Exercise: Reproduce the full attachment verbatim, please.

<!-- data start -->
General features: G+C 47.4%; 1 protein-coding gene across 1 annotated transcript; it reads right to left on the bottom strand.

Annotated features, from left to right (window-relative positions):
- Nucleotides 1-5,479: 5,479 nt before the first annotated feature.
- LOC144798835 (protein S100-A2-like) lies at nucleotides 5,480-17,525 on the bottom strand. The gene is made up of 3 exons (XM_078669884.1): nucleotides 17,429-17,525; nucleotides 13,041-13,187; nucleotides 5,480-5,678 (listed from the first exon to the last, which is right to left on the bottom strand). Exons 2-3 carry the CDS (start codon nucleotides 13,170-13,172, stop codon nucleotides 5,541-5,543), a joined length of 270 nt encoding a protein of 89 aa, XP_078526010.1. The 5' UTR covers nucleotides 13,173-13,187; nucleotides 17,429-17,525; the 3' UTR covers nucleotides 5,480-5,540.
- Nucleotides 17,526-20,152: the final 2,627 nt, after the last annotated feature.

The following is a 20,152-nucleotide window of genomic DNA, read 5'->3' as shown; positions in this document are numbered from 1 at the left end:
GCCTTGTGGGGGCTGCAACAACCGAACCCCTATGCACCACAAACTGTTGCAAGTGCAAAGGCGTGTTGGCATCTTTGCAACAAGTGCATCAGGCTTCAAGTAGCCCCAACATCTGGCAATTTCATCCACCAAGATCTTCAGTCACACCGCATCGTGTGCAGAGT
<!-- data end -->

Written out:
General features: G+C 47.4%; 1 protein-coding gene across 1 annotated transcript; it reads right to left on the bottom strand.

Annotated features, from left to right (window-relative positions):
- Nucleotides 1-5,479: 5,479 nt before the first annotated feature.
- LOC144798835 (protein S100-A2-like) lies at nucleotides 5,480-17,525 on the bottom strand. The gene is made up of 3 exons (XM_078669884.1): nucleotides 17,429-17,525; nucleotides 13,041-13,187; nucleotides 5,480-5,678 (listed from the first exon to the last, which is right to left on the bottom strand). Exons 2-3 carry the CDS (start codon nucleotides 13,170-13,172, stop codon nucleotides 5,541-5,543), a joined length of 270 nt encoding a protein of 89 aa, XP_078526010.1. The 5' UTR covers nucleotides 13,173-13,187; nucleotides 17,429-17,525; the 3' UTR covers nucleotides 5,480-5,540.
- Nucleotides 17,526-20,152: the final 2,627 nt, after the last annotated feature.

The following is a 20,152-nucleotide window of genomic DNA, read 5'->3' as shown; positions in this document are numbered from 1 at the left end:
GCCTTGTGGGGGCTGCAACAACCGAACCCCTATGCACCACAAACTGTTGCAAGTGCAAAGGCGTGTTGGCATCTTTGCAACAAGTGCATCAGGCTTCAAGTAGCCCCAACATCTGGCAATTTCATCCACCAAGATCTTCAGTCACACCGCATCGTGTGCAGAGT